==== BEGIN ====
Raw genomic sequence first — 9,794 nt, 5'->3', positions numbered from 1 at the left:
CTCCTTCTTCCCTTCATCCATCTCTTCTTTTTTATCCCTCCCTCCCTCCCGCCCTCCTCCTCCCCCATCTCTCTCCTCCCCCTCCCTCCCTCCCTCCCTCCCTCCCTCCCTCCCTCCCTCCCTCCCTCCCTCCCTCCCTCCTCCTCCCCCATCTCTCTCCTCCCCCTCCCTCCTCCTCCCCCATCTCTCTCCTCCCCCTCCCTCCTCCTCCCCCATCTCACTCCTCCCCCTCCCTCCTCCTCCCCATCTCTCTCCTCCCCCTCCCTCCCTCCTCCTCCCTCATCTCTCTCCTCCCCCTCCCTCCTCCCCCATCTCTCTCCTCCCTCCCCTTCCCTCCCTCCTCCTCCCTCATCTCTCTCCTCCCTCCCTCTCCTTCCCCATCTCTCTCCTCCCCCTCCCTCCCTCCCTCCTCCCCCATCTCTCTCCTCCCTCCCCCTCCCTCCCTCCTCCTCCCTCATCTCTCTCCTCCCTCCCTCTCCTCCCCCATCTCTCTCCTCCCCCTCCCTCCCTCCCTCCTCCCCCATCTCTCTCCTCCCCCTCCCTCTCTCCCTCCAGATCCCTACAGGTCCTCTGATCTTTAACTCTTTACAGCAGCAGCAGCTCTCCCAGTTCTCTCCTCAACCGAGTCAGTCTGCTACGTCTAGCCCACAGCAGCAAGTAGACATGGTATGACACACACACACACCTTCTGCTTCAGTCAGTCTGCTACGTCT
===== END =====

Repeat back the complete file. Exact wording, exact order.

Raw genomic sequence first — 9,794 nt, 5'->3', positions numbered from 1 at the left:
CTCCTTCTTCCCTTCATCCATCTCTTCTTTTTTATCCCTCCCTCCCTCCCGCCCTCCTCCTCCCCCATCTCTCTCCTCCCCCTCCCTCCCTCCCTCCCTCCCTCCCTCCCTCCCTCCCTCCCTCCCTCCCTCCCTCCCTCCTCCTCCCCCATCTCTCTCCTCCCCCTCCCTCCTCCTCCCCCATCTCTCTCCTCCCCCTCCCTCCTCCTCCCCCATCTCACTCCTCCCCCTCCCTCCTCCTCCCCATCTCTCTCCTCCCCCTCCCTCCCTCCTCCTCCCTCATCTCTCTCCTCCCCCTCCCTCCTCCCCCATCTCTCTCCTCCCTCCCCTTCCCTCCCTCCTCCTCCCTCATCTCTCTCCTCCCTCCCTCTCCTTCCCCATCTCTCTCCTCCCCCTCCCTCCCTCCCTCCTCCCCCATCTCTCTCCTCCCTCCCCCTCCCTCCCTCCTCCTCCCTCATCTCTCTCCTCCCTCCCTCTCCTCCCCCATCTCTCTCCTCCCCCTCCCTCCCTCCCTCCTCCCCCATCTCTCTCCTCCCCCTCCCTCTCTCCCTCCAGATCCCTACAGGTCCTCTGATCTTTAACTCTTTACAGCAGCAGCAGCTCTCCCAGTTCTCTCCTCAACCGAGTCAGTCTGCTACGTCTAGCCCACAGCAGCAAGTAGACATGGTATGACACACACACACACCTTCTGCTTCAGTCAGTCTGCTACGTCT